Archive for September, 2008

Swimming in information

September 30, 2008

I will soon be writing more on ‘lean intranets’ and ‘content value analysis’ but now for something completely different…..

I’ve become intrigued at all of the designed information that surrounds us in the built environment. Information design that informs us, a lot of the time almost subliminally. So I carried out a little experiment. I walk from work every evening to the nearest underground (subway) station. I decided to note everything that I could see that might fit into this category.

Here it is – Read the rest of this entry »

Content value analysis for intranets

September 14, 2008

It might go something like this –

– Sampling would have to represent a fair percentage of the content and samples would have to be taken from several areas of a site or sub-site. Areas must be selected without bias. In an intranet with 1,000 pages a fair sample might be at a minimum 5%, that is 50 pages, or you could use statistical tables for sample sizes.

– Each page would be examined and scored for its value against a set of heuristics e.g. if content is obsolete, outside of a review date, incorrect, incomplete or irrelevant the score would be 0. If there is some value on the page it could be marked as 0.5 and if the page content generally has value the score would be 1. Perhaps screen dumps of representative non-value adding pages might form part of a results document. 

– The scores would then be aggregated and presented as a percentage e.g. if after appraisal of our sample 50 pages the score is 28.5, then we could present the site as providing only 57% of the possible content value to its users

This might encourage content owners to improve their scores by ensuring that non-value adding pages are deleted, reviewed or that good content is added. I think that the trick in making this approach work will be in defining the heuristics and finding a way of removing any bias from the sample.

Using this approach (I call it ‘Content Value Analysis’ as it has to be called something) it should be possible to benchmark sites and parts of sites against each other by using the same heuristics and, if done periodically, to chart improvement trends in the value a site offers its users.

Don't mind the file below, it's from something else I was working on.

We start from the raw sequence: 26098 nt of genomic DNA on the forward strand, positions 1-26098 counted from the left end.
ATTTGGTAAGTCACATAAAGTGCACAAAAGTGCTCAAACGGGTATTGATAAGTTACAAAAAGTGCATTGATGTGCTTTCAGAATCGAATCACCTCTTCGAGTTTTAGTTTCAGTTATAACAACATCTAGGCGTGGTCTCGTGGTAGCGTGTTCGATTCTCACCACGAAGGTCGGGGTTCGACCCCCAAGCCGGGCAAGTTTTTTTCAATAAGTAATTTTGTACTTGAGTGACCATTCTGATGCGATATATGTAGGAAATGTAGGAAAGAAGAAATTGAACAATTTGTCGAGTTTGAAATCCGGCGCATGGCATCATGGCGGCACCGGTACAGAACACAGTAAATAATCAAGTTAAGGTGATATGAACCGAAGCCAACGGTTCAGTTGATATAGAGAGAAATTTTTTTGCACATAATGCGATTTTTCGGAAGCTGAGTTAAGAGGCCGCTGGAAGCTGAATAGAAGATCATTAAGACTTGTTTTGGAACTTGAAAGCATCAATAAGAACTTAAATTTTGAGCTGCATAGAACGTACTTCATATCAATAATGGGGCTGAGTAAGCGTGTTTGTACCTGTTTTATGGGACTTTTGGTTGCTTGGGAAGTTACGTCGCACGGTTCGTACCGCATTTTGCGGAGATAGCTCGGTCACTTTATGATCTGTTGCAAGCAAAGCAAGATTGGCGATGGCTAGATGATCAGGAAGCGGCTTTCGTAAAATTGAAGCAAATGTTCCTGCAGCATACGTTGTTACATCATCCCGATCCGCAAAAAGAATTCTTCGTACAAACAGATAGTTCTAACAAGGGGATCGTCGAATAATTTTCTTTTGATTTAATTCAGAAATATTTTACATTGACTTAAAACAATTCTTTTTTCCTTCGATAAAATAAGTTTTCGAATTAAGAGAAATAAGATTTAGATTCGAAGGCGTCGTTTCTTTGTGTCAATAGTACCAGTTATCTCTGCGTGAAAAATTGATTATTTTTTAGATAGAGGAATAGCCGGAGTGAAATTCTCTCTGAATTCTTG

Hopefully this approach will provide intranet managers with a tool that allows them to assess content in a structured way, produce a number that will accurately reflect the state of the content within the site evaluated and then to repeat the process over time to ensure that the intranet is going in the right direction – towards the lean intranet. Results can then be presented graphically as bar charts or graphs – a form of information that most senior managers are comfortable with and understand.

For a more complete description of the methodology see Part 2

Intranet 2.0: the need for ‘lean intranets’

September 5, 2008

I read a couple of blog posts recently that seemed to make a lot of sense to me when thought of together. The first post was in Toby Ward’s excellent IntranetBlog entitled ‘Intranet 2.0 sits on the back burner’. Here Toby comments on a recent survey which semed to indicate that Intranet 2.0 isn’t really getting off the ground with the take up rate for blogs, wikis and social tagging in organisations not getting above 15%.

The other post was in Giraffe Forum and was entitled ‘Intranets are not information dumps’. In the article the author states ‘The vast majority of intranets would be far more productive and collaborative if they deleted at least 90 percent of the content they currently have’. Not long ago I was responsible for redesigning the intranet for a large local government department. Having giving it a lot of thought I ended up cutting out around 40% of the content, much of which I had been responsible for inserting in the first place. It was painful but I was quite staggered with the minimalist, clean lines of the redesigned intranet. No-one seemed to miss the content that had been removed and I started to get compliments on how easy navigation had become.

So where is this leading?

Read the rest of this entry »